For people struggling with pain after surgery, injury, or as part of a plan for chronic pain management, the short-term use of opiates can provide needed relief. But for people who use the drugs for longer periods of time or in larger amounts than prescribed, opiates quickly become a drug of addiction.
Opiates are naturally occurring substances derived from the opium poppy and are part of a larger drug category called opioids.1 Opioids include both naturally occurring substances and synthetic forms of the drugs. Opiates work in the brain to change the way the body perceives pain and produce feelings of euphoria in the user.
Opiates are found in some prescription pain medications and are considered Schedule II narcotics by the U.S. Department of Justice Drug Enforcement Administration.2 Opiates are highly habit-forming and using the drugs in ways other than prescribed by a physician can lead to addiction.3 Morphine, codeine, and thebaine are all medications classified as opiates. Understanding more about each drug can help you or a loved one recognize problems like weight gain or loss or developing dependence.
Morphine is the most common natural alkaloid in the opium poppy. It’s frequently prescribed to patients that have undergone major surgery and are in need of significant pain relief. Codeine, synthesized from morphine, is frequently combined with Tylenol when prescribed for pain. The effects of codeine are less intense than those of morphine. Thebaine is poisonous, so it is not used in medicine. However, it can be converted into opioids. Some examples of these are hydrocodone and oxycodone. Opioids are often prescribed for the treatment of pain.
Both natural and synthetic opiates cause dependence, and many people abuse these drugs for their ability to induce euphoria.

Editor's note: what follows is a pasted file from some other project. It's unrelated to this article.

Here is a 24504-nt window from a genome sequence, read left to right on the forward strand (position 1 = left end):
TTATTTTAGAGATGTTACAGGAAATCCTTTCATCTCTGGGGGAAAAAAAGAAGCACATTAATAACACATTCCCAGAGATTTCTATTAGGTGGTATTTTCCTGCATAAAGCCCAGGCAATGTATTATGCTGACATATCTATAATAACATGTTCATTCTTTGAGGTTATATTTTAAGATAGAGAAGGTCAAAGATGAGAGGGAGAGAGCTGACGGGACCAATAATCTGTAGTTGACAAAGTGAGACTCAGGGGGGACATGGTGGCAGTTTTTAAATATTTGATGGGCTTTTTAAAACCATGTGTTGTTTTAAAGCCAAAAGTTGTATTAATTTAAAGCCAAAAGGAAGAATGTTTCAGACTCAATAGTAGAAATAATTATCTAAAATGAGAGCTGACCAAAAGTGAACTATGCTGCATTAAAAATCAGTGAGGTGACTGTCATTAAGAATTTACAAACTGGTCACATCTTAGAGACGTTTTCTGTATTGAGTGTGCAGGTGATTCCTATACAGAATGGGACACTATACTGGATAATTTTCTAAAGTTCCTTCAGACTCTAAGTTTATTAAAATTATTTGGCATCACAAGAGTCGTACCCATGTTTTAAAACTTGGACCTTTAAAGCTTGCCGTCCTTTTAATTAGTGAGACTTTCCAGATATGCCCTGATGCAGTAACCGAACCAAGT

Opiate use can have major effects on the body, and damage a user’s eating habits and appetite. Common side effects of opiate abuse include constipation, nausea, and vomiting. These symptoms can lead to a lack of nutrients and an imbalance of electrolytes. The side effects of nausea and vomiting often decrease the user’s appetite, making it difficult to maintain a healthy diet. Another side effect of opiate abuse is fatigue. This can lower the user’s metabolic rate, causes a change in eating habits due to lack of appetite.
How Opiate Abuse Affects Weight
The high drug causes may encourage them to eat more food to feel even better. Opiate users may even gain weight because substance abuse often leads to inactivity.
Because an addicted person needs more of the drug to feel normal, whatever money he or she has may be spent on getting more of the drug rather than nutritious food.
Finding Help for Opiate Addiction
Extreme weight loss is only one of the many dangerous side effects of opiate abuse. And getting help is the only way to prevent accidental overdose and death. If you or someone you love is struggling with an addiction to opiates, we are here for you.
Call us at 706-914-2327 and talk with our admissions coordinators about treatment options that might work for you. We can help.
1 “Opiates/Opioids.” The National Alliance of Advocates for Buprenorphine Treatmen. Accessed May 29, 2018.
2 “Controlled Substance Schedules.” U.S. Department of Justice, Drug Enforcement Administration, Mar. 2018.
3 “How Opioid Addiction Occurs.” Mayo Clinic, Mayo Foundation for Medical Education and Research, 16 Feb. 2018.